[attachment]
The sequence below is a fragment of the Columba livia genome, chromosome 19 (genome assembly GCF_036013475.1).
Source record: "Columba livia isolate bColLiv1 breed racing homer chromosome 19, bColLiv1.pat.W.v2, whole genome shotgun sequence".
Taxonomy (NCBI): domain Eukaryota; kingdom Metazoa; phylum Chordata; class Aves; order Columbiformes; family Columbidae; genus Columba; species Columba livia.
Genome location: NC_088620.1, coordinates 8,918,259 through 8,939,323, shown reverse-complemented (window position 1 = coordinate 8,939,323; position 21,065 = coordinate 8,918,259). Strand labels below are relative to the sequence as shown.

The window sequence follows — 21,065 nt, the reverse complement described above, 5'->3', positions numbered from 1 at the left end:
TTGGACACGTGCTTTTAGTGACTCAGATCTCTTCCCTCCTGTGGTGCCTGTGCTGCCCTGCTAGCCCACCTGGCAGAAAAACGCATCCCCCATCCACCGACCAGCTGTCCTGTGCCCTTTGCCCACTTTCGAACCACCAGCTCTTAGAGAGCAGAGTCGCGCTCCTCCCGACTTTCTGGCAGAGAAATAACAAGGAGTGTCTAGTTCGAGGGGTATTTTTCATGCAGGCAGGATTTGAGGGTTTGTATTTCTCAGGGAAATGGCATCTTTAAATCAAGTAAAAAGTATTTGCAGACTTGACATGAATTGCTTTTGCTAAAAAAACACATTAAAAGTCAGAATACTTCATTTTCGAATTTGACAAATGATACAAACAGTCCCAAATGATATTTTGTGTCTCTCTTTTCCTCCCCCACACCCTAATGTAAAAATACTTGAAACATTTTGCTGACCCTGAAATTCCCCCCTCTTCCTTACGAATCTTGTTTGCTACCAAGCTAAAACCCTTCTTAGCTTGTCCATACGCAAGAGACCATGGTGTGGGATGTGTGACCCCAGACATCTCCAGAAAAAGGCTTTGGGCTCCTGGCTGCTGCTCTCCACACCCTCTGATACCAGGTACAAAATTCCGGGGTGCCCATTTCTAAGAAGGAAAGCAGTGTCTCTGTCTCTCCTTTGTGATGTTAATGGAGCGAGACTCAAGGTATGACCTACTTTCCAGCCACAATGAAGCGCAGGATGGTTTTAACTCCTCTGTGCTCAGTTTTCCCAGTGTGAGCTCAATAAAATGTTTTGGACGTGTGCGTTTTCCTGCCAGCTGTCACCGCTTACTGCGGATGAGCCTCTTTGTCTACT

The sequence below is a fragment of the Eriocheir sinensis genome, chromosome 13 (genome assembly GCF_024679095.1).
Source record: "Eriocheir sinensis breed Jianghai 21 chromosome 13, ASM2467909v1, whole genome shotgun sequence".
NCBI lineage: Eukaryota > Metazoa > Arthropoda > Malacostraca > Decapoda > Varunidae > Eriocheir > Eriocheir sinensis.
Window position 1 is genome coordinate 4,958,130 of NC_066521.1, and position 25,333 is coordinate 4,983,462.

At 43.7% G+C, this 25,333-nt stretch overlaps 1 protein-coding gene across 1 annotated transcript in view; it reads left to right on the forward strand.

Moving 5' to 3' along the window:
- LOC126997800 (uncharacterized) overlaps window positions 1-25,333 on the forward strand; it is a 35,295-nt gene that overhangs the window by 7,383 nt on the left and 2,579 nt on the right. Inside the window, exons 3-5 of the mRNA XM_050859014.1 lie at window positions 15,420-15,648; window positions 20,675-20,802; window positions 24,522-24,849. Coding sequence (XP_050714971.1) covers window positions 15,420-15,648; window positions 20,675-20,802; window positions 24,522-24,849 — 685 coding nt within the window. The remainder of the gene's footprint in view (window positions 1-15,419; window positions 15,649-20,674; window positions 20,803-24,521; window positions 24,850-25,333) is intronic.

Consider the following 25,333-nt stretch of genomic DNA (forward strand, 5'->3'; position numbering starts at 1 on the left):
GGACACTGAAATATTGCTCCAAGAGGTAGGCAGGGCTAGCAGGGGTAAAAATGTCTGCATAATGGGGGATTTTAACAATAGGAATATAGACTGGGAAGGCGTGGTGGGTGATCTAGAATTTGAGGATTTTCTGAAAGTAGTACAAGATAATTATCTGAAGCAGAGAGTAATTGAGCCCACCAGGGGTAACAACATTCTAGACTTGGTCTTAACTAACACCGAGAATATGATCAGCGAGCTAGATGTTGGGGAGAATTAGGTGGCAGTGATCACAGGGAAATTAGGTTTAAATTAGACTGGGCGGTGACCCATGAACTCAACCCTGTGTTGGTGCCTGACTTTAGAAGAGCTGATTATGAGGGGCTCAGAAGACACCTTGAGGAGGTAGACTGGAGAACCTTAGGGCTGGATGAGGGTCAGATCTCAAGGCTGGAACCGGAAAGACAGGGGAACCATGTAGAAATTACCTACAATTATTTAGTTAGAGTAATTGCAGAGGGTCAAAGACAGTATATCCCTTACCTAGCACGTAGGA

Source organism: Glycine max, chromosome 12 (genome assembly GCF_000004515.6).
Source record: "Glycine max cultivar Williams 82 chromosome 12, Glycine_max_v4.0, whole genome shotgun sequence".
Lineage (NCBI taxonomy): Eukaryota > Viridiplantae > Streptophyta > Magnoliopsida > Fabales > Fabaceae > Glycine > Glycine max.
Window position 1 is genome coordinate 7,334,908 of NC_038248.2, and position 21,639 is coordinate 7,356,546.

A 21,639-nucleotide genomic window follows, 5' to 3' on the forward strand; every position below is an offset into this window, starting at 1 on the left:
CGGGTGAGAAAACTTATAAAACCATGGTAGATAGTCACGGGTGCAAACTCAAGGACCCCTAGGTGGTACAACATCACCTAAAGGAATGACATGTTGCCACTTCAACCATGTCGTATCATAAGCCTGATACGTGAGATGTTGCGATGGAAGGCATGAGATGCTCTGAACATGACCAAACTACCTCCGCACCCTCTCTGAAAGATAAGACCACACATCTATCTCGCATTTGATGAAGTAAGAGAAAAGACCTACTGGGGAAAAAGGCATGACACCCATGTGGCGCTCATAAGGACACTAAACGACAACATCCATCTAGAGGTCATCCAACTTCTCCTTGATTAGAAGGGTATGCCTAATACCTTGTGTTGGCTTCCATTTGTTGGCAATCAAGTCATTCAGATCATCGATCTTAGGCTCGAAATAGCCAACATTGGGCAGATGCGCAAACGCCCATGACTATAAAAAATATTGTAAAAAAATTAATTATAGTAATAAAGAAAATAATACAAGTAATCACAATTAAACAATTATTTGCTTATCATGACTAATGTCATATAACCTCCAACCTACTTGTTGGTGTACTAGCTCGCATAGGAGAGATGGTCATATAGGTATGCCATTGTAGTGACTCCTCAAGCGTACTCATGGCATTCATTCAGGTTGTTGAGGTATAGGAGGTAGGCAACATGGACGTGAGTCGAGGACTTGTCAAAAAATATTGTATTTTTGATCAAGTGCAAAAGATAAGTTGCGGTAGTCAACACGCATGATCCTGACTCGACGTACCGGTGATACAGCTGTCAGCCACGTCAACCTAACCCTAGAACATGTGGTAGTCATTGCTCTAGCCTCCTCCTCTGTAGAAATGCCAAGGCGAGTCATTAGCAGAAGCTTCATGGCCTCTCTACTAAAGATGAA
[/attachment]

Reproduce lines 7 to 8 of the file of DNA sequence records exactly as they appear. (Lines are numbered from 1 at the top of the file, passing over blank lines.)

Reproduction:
The sequence below is a fragment of the Eriocheir sinensis genome, chromosome 13 (genome assembly GCF_024679095.1).
Source record: "Eriocheir sinensis breed Jianghai 21 chromosome 13, ASM2467909v1, whole genome shotgun sequence".